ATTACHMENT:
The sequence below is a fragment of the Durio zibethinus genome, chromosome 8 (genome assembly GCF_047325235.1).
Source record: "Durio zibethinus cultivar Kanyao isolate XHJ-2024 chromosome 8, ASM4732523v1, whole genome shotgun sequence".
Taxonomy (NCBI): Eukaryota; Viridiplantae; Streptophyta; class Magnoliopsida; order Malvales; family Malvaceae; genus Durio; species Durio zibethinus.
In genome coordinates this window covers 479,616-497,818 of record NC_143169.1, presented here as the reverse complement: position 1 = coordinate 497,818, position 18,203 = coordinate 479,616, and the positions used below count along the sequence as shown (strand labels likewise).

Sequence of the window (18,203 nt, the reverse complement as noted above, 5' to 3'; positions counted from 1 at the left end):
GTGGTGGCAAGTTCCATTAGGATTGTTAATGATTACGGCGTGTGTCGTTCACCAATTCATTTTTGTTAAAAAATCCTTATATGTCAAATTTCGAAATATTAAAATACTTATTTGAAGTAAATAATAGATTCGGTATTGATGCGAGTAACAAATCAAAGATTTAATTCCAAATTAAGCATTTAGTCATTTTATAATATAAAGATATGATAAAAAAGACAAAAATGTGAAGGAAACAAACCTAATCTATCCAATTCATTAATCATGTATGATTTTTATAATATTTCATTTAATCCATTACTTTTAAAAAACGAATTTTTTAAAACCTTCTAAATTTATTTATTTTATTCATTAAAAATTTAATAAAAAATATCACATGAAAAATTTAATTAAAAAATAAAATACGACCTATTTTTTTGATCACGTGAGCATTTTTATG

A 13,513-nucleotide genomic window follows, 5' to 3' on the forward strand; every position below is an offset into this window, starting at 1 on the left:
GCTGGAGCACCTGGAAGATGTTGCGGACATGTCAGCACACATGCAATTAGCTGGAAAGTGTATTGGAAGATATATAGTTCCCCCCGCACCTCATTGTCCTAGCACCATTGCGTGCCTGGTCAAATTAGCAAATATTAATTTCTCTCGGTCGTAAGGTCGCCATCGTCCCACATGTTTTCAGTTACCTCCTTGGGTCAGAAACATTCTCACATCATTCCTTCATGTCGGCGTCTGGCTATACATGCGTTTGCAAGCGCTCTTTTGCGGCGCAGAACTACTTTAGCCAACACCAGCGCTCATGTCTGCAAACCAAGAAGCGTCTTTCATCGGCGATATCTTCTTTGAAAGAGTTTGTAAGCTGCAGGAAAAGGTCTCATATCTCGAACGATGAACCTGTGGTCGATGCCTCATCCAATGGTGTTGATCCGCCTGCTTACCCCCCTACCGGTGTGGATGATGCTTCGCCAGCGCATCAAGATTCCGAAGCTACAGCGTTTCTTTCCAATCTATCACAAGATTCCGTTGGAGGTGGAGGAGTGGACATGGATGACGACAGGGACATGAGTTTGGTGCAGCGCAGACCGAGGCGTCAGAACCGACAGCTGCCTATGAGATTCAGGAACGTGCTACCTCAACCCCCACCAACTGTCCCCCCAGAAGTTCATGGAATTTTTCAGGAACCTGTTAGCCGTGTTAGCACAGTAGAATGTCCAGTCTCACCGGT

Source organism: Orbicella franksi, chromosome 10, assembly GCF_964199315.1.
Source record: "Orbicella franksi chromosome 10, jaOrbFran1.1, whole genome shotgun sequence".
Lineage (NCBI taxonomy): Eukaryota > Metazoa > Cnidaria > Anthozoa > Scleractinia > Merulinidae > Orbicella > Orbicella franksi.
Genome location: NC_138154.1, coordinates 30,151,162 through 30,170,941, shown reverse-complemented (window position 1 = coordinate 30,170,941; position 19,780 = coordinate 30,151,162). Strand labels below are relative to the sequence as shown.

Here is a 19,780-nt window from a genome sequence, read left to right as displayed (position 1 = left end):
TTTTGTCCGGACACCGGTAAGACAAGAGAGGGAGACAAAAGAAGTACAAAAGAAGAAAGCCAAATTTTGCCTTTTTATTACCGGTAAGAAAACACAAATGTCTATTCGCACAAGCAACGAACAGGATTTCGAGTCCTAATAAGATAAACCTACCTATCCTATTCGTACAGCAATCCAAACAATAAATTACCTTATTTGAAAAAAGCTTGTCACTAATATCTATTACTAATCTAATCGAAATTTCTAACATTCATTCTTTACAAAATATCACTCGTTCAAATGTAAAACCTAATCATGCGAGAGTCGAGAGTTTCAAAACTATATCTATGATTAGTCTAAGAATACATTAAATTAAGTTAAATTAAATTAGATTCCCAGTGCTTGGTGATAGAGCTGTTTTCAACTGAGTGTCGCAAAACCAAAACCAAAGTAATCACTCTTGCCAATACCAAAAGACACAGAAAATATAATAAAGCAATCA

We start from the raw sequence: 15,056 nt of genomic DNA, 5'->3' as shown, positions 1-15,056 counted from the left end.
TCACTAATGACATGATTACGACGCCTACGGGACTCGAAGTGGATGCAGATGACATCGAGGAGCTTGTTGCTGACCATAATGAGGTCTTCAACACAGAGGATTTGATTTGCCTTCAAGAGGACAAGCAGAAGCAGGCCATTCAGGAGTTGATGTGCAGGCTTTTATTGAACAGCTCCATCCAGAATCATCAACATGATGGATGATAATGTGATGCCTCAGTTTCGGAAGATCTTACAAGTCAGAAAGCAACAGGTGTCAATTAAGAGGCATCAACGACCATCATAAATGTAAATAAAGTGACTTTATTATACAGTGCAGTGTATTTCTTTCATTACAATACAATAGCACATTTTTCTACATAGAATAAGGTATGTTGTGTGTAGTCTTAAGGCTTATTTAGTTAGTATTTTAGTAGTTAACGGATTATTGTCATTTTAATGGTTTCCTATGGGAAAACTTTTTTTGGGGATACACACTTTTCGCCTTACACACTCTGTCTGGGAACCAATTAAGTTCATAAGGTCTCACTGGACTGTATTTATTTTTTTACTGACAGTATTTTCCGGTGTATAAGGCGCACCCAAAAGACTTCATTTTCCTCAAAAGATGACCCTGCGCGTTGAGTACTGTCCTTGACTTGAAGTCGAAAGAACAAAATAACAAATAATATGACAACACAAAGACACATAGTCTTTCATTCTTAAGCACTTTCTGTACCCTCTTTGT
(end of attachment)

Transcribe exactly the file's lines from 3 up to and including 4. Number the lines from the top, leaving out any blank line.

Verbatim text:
Taxonomy (NCBI): Eukaryota; Viridiplantae; Streptophyta; class Magnoliopsida; order Malvales; family Malvaceae; genus Durio; species Durio zibethinus.
In genome coordinates this window covers 479,616-497,818 of record NC_143169.1, presented here as the reverse complement: position 1 = coordinate 497,818, position 18,203 = coordinate 479,616, and the positions used below count along the sequence as shown (strand labels likewise).